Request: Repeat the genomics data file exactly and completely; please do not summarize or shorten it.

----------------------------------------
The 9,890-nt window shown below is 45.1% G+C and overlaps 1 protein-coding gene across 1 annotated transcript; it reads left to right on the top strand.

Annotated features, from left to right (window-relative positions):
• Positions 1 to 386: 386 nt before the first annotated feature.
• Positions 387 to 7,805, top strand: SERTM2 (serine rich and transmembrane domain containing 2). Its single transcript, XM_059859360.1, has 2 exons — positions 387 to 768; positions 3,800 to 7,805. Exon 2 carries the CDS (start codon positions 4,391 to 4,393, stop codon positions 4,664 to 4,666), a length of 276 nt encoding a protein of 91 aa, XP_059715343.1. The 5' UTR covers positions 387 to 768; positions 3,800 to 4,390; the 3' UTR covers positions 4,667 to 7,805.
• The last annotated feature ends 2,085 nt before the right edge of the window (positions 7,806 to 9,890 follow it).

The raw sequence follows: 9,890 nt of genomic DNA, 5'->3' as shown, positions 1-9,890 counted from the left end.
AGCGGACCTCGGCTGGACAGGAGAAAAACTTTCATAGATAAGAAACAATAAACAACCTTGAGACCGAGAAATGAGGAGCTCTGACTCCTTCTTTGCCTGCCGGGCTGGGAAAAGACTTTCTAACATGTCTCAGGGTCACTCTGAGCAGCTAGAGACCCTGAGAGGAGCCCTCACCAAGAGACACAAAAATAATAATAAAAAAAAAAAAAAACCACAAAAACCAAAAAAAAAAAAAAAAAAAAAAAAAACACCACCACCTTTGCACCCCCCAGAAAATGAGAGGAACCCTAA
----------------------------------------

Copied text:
The 9,890-nt window shown below is 45.1% G+C and overlaps 1 protein-coding gene across 1 annotated transcript; it reads left to right on the top strand.

Annotated features, from left to right (window-relative positions):
• Positions 1 to 386: 386 nt before the first annotated feature.
• Positions 387 to 7,805, top strand: SERTM2 (serine rich and transmembrane domain containing 2). Its single transcript, XM_059859360.1, has 2 exons — positions 387 to 768; positions 3,800 to 7,805. Exon 2 carries the CDS (start codon positions 4,391 to 4,393, stop codon positions 4,664 to 4,666), a length of 276 nt encoding a protein of 91 aa, XP_059715343.1. The 5' UTR covers positions 387 to 768; positions 3,800 to 4,390; the 3' UTR covers positions 4,667 to 7,805.
• The last annotated feature ends 2,085 nt before the right edge of the window (positions 7,806 to 9,890 follow it).

The raw sequence follows: 9,890 nt of genomic DNA, 5'->3' as shown, positions 1-9,890 counted from the left end.
AGCGGACCTCGGCTGGACAGGAGAAAAACTTTCATAGATAAGAAACAATAAACAACCTTGAGACCGAGAAATGAGGAGCTCTGACTCCTTCTTTGCCTGCCGGGCTGGGAAAAGACTTTCTAACATGTCTCAGGGTCACTCTGAGCAGCTAGAGACCCTGAGAGGAGCCCTCACCAAGAGACACAAAAATAATAATAAAAAAAAAAAAAAACCACAAAAACCAAAAAAAAAAAAAAAAAAAAAAAAAACACCACCACCTTTGCACCCCCCAGAAAATGAGAGGAACCCTAA